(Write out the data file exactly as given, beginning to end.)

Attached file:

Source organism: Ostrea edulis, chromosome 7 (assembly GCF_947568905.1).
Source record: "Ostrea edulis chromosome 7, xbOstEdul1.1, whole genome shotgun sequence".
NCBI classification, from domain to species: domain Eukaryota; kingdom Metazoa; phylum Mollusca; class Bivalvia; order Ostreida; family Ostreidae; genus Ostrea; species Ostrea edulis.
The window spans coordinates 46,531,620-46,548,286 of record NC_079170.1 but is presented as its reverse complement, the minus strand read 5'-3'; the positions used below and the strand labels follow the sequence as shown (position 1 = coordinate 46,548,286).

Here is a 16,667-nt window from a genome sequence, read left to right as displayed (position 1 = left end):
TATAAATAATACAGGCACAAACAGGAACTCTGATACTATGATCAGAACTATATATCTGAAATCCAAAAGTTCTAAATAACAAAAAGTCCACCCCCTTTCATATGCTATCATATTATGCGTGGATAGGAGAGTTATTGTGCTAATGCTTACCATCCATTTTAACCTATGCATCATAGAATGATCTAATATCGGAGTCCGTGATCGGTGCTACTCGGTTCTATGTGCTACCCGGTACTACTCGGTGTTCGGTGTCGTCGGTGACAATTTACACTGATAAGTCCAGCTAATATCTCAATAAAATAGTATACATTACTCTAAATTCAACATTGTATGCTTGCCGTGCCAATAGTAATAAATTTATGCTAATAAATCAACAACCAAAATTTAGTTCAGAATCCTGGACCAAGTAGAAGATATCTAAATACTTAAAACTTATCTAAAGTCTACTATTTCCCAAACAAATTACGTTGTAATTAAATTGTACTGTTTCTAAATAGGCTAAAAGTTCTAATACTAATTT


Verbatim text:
Source organism: Ostrea edulis, chromosome 7 (assembly GCF_947568905.1).
Source record: "Ostrea edulis chromosome 7, xbOstEdul1.1, whole genome shotgun sequence".
NCBI classification, from domain to species: domain Eukaryota; kingdom Metazoa; phylum Mollusca; class Bivalvia; order Ostreida; family Ostreidae; genus Ostrea; species Ostrea edulis.
The window spans coordinates 46,531,620-46,548,286 of record NC_079170.1 but is presented as its reverse complement, the minus strand read 5'-3'; the positions used below and the strand labels follow the sequence as shown (position 1 = coordinate 46,548,286).

Here is a 16,667-nt window from a genome sequence, read left to right as displayed (position 1 = left end):
TATAAATAATACAGGCACAAACAGGAACTCTGATACTATGATCAGAACTATATATCTGAAATCCAAAAGTTCTAAATAACAAAAAGTCCACCCCCTTTCATATGCTATCATATTATGCGTGGATAGGAGAGTTATTGTGCTAATGCTTACCATCCATTTTAACCTATGCATCATAGAATGATCTAATATCGGAGTCCGTGATCGGTGCTACTCGGTTCTATGTGCTACCCGGTACTACTCGGTGTTCGGTGTCGTCGGTGACAATTTACACTGATAAGTCCAGCTAATATCTCAATAAAATAGTATACATTACTCTAAATTCAACATTGTATGCTTGCCGTGCCAATAGTAATAAATTTATGCTAATAAATCAACAACCAAAATTTAGTTCAGAATCCTGGACCAAGTAGAAGATATCTAAATACTTAAAACTTATCTAAAGTCTACTATTTCCCAAACAAATTACGTTGTAATTAAATTGTACTGTTTCTAAATAGGCTAAAAGTTCTAATACTAATTT